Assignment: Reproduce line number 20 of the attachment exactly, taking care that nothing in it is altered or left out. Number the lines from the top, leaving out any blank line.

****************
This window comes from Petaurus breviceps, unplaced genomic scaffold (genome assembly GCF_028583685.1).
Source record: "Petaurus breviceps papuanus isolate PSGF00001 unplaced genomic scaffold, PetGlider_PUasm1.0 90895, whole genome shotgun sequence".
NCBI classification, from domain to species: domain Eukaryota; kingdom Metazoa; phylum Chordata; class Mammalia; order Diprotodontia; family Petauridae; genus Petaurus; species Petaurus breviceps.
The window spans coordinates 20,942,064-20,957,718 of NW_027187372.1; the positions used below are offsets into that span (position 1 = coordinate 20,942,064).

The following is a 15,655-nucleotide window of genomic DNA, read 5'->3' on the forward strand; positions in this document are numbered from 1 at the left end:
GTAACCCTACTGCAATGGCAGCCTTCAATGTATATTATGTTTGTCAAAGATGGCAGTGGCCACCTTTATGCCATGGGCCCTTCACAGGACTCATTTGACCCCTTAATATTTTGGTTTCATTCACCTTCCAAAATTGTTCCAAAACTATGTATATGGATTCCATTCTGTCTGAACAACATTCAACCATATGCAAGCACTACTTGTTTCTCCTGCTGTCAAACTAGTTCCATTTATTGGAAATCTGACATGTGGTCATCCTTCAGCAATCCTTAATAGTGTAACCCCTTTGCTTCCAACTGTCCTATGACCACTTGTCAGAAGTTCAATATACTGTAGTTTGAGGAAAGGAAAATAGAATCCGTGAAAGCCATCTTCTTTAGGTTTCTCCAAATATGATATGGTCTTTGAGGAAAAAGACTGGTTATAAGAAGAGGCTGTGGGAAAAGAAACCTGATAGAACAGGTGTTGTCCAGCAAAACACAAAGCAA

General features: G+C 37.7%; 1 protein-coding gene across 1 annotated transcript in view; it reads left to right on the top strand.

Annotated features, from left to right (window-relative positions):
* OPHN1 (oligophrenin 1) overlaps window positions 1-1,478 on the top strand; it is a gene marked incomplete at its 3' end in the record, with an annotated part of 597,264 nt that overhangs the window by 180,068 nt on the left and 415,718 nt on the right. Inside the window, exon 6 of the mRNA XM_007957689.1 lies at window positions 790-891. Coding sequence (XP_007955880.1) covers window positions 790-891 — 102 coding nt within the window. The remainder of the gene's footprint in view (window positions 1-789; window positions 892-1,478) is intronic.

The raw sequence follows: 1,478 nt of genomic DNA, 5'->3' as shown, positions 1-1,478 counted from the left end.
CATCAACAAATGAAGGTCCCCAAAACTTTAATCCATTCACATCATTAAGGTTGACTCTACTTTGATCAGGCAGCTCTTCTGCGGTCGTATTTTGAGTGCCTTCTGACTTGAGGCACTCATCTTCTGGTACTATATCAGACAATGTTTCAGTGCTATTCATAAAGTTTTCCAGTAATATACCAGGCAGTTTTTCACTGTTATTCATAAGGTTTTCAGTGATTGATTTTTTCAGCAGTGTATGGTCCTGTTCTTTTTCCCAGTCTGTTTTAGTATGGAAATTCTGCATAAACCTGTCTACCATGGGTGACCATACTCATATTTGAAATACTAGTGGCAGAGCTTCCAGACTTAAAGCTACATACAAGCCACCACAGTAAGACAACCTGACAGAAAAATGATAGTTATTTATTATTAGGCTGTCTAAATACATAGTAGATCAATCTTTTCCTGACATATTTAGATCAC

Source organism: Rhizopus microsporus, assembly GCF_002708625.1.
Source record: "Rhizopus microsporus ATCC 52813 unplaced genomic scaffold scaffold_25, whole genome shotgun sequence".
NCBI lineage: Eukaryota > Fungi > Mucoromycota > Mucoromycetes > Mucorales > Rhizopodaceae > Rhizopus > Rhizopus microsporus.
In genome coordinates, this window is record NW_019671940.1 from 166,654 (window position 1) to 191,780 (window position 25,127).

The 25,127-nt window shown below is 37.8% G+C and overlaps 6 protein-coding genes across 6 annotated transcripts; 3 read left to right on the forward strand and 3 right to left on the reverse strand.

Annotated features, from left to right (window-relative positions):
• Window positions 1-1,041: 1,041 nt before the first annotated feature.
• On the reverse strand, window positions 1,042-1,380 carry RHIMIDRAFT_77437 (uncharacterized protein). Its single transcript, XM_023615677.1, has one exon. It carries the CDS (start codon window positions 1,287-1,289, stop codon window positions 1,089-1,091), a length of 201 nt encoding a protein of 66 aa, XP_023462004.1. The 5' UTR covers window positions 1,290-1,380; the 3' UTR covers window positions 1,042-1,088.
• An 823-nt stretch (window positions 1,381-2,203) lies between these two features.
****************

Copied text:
• An 823-nt stretch (window positions 1,381-2,203) lies between these two features.